longer blade between to cork and bottle and slide it about ½ inch down the neck. Place the
other blade on the opposite side between the cork and bottle and slide it down about ½ inch.
Now alternately slide each blade down until the handle rest on the lip of the wine bottle. Slowly
pull out the cork using a twisting motion.
What about Bubbly?
With roughly 6 atmospheres of pressure and anywhere from 70 to 90 pounds per square inch or
p.s.i. in every bottle, uncorking a bottle of bubbly can be a little unnerving for the uninitiated.
First of all, make sure the bottle is properly chilled. Increasing the temperature makes the
dissolved carbon dioxide more likely exit the solution hence more frothing and foaming. Next,
remove the foil covering the cork. Most sparkling wines have a little pull tab to easily remove
the foil. Now for the fun part. Place your thumb over the top of the cork while untwisting the
looped wire securing that metal cage holding the cork in place. Once this wire is loosened,
NEVER face the bottle to any of your guests because that cork can take flight at any time. I
usually cover the cork with a bar towel – to prevent overspray and also to get a better grip on
the cork. While hold the cork and keeping the bottle at roughly a 45 degree angle, slowly twist
the bottle, NOT THE CORK. As you feel the cork being pushed out by the pressure, slowly
allow the released carbon dioxide to exit the bottle. If you’ve performed it perfectly there
should be no loud “pop” as the cork exits the bottle (especially if you’re sitting for the Certified
There are sparkling wine specific devices to facilitate gripping the cork but I never use these.
Fumbling with another device simply allows more time for the unwired cork to fly out on its
own. There is one device that I do occasionally use, the Descorjet. I first saw the device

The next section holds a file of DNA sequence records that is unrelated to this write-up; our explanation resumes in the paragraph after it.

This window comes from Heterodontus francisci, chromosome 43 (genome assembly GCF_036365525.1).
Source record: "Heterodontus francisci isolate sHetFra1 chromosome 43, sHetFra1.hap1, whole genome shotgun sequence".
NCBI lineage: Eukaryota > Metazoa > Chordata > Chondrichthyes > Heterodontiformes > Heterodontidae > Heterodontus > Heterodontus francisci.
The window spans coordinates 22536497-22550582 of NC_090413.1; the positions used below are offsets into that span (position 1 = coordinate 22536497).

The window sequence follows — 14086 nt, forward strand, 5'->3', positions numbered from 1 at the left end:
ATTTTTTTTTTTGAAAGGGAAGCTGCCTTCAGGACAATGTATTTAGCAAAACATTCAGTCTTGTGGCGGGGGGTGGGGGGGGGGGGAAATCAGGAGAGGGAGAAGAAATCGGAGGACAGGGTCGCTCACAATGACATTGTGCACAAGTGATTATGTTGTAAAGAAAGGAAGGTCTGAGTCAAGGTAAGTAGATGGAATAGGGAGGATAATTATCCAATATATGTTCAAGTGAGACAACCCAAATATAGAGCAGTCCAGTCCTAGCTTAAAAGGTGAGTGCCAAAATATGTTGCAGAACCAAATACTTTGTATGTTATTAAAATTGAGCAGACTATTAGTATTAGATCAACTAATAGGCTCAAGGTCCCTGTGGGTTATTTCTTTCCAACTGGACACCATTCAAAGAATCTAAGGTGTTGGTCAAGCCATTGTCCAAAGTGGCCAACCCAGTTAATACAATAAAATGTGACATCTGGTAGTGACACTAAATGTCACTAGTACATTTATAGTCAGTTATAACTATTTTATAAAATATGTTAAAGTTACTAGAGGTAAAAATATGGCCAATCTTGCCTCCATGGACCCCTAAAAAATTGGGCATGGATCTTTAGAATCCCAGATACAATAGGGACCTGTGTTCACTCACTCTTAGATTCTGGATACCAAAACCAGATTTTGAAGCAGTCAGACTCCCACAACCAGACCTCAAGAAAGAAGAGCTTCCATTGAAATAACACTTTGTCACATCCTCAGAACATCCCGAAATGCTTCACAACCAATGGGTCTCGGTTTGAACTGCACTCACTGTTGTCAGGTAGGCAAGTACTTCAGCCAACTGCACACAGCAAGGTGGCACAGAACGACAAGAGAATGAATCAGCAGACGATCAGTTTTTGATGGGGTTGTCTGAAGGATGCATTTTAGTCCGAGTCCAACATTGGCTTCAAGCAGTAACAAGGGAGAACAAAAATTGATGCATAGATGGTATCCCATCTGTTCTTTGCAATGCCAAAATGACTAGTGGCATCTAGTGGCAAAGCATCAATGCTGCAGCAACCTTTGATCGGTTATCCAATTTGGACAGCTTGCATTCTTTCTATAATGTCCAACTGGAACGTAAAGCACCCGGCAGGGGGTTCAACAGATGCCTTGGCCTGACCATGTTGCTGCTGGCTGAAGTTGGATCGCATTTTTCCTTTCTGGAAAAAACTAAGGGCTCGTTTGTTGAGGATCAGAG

employed at the Domaine Chandon tasting room. You place the Descorjet over the cork after
removing the foil and wiring then squeeze the handle. It does remove the cork with a noticeable
“pop” but its still so COOOOL!
If you’re into major fanfare and have a streak of daring in you, you can always saber or sabrage a
bottle of bubbly open. This involves sharply striking the lower lip of a chilled bottle of sparkling
wine that has its foil and protective wiring removed. That sudden strike cleanly fractures the top
of the bottle (with cork still intact in the glass) so that cork and glass flies off into the air. This
does take a lot of nerve since you’ll be walking around with a bottle of pressurized wine without
its protective wiring and you’re basically breaking the bottle in a semi-controlled manner of
said pressurized bottle hoping it doesn’t totally shatter in your hand. Whenever I employ this
technique, I make sure it’s a young bottle of sparkling wine (young glass fractures cleaner than
old glass), the bottle is chilled properly and that the bottle has been minimally disturbed (hasn’
t been shaken or wasn’t rolling around in the car trunk after purchase) to minimize sabrage
Aren’t screw tops found only in skid row quality wines? Actually, Stelvin closures (the politically
correct nomenclature) are being used in many high end wines. They do resemble the screw tops
of old (I still can’t detect any difference myself) but the increased incidence of “corked” wines
with natural cork contaminated with TCA or trichloroanisole which gives wines a musty, wet
old rag smell necessitated the proliferation of Stelvin closures. It has been estimated that
detectable “corked” wines occur in up to 10% of cork sealed wine bottles or more than 1 bottle
per case and that Stelvin closures drop this to almost nil. In any case, you will see Stelvin
closures in many white wines and with increasing regularity in red wines also.
You can open these bottles in the same manner as Thunderbird or Boone’s Farm – just grab and
twist. However, if you’re trying to impress your dining companions with your recent acquisition
of Plumpjack Cabernet Sauvignon, instead of simply grabbing the cap and twisting, hold the
bottom section connected to the cap and twist the bottom of the bottle. Once the seal is
broken, you can then gracefully untwist the cap itself to liberate your wine. Will your wine
taste better? Probably not but it might save the fleshy part of your thumb from being sliced by
the sharp edge below the cap. And your dining companions will be spared recollections of early
trysts with Boone’s Farm.
Getting Inside of that Bottle of Wine